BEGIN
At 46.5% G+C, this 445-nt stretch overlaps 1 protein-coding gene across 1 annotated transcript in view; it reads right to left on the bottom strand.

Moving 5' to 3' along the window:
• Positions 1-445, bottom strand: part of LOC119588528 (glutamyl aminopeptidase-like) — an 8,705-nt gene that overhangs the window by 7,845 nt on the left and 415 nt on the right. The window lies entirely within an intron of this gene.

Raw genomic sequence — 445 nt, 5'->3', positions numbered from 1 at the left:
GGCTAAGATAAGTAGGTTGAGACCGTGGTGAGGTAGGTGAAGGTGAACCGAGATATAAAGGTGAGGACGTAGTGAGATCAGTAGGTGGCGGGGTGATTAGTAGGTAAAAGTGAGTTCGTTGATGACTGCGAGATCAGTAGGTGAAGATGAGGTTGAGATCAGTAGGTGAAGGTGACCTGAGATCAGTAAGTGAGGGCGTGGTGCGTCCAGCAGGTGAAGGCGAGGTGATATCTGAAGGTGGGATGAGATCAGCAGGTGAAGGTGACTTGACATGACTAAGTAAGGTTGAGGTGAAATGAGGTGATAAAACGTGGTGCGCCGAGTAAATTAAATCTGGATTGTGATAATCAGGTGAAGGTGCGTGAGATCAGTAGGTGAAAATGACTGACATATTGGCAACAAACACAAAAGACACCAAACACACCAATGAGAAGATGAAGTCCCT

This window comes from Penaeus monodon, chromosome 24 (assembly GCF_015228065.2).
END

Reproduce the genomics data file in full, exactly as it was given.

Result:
At 46.5% G+C, this 445-nt stretch overlaps 1 protein-coding gene across 1 annotated transcript in view; it reads right to left on the bottom strand.

Moving 5' to 3' along the window:
• Positions 1-445, bottom strand: part of LOC119588528 (glutamyl aminopeptidase-like) — an 8,705-nt gene that overhangs the window by 7,845 nt on the left and 415 nt on the right. The window lies entirely within an intron of this gene.

Raw genomic sequence — 445 nt, 5'->3', positions numbered from 1 at the left:
GGCTAAGATAAGTAGGTTGAGACCGTGGTGAGGTAGGTGAAGGTGAACCGAGATATAAAGGTGAGGACGTAGTGAGATCAGTAGGTGGCGGGGTGATTAGTAGGTAAAAGTGAGTTCGTTGATGACTGCGAGATCAGTAGGTGAAGATGAGGTTGAGATCAGTAGGTGAAGGTGACCTGAGATCAGTAAGTGAGGGCGTGGTGCGTCCAGCAGGTGAAGGCGAGGTGATATCTGAAGGTGGGATGAGATCAGCAGGTGAAGGTGACTTGACATGACTAAGTAAGGTTGAGGTGAAATGAGGTGATAAAACGTGGTGCGCCGAGTAAATTAAATCTGGATTGTGATAATCAGGTGAAGGTGCGTGAGATCAGTAGGTGAAAATGACTGACATATTGGCAACAAACACAAAAGACACCAAACACACCAATGAGAAGATGAAGTCCCT

This window comes from Penaeus monodon, chromosome 24 (assembly GCF_015228065.2).